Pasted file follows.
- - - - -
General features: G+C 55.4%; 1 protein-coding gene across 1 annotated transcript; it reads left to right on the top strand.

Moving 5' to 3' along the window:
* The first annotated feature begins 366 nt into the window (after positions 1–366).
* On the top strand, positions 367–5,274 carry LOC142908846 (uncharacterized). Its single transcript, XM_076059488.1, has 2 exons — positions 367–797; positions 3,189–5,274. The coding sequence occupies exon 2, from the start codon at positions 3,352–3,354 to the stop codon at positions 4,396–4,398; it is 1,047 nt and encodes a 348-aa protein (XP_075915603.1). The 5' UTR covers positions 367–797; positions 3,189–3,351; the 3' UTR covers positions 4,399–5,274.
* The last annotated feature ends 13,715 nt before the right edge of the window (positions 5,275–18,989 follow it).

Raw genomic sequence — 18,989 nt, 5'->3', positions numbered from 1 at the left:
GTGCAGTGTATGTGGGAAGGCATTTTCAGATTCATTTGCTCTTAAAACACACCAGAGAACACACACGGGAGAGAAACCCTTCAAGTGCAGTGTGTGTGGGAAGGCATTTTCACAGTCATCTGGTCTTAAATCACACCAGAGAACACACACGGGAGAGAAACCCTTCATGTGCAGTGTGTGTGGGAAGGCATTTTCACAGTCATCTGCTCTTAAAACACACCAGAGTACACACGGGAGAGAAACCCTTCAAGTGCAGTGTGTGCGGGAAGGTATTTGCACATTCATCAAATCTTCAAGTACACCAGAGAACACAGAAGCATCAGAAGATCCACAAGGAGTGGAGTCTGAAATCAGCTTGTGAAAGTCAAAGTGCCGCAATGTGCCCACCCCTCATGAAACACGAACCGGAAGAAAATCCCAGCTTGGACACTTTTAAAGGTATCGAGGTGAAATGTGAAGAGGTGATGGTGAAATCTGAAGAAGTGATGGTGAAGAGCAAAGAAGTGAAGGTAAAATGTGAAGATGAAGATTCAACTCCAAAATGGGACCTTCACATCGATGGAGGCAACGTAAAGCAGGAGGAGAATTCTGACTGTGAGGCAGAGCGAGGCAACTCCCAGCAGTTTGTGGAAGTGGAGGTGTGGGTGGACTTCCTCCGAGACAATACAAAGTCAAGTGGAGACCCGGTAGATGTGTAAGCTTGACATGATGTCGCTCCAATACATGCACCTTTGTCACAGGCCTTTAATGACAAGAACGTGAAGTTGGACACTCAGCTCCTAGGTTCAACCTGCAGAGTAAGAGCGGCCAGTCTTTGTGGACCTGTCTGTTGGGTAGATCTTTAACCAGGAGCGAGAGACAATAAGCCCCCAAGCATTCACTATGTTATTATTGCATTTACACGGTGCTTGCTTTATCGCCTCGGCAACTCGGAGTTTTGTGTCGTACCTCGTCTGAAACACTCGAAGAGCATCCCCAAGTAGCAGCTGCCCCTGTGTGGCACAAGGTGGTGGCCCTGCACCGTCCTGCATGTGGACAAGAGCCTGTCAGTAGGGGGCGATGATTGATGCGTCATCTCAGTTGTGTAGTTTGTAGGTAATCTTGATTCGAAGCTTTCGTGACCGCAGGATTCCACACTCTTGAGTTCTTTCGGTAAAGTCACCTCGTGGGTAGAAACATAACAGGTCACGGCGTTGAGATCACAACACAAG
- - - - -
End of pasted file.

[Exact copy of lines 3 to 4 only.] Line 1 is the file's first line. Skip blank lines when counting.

* The first annotated feature begins 366 nt into the window (after positions 1–366).
* On the top strand, positions 367–5,274 carry LOC142908846 (uncharacterized). Its single transcript, XM_076059488.1, has 2 exons — positions 367–797; positions 3,189–5,274. The coding sequence occupies exon 2, from the start codon at positions 3,352–3,354 to the stop codon at positions 4,396–4,398; it is 1,047 nt and encodes a 348-aa protein (XP_075915603.1). The 5' UTR covers positions 367–797; positions 3,189–3,351; the 3' UTR covers positions 4,399–5,274.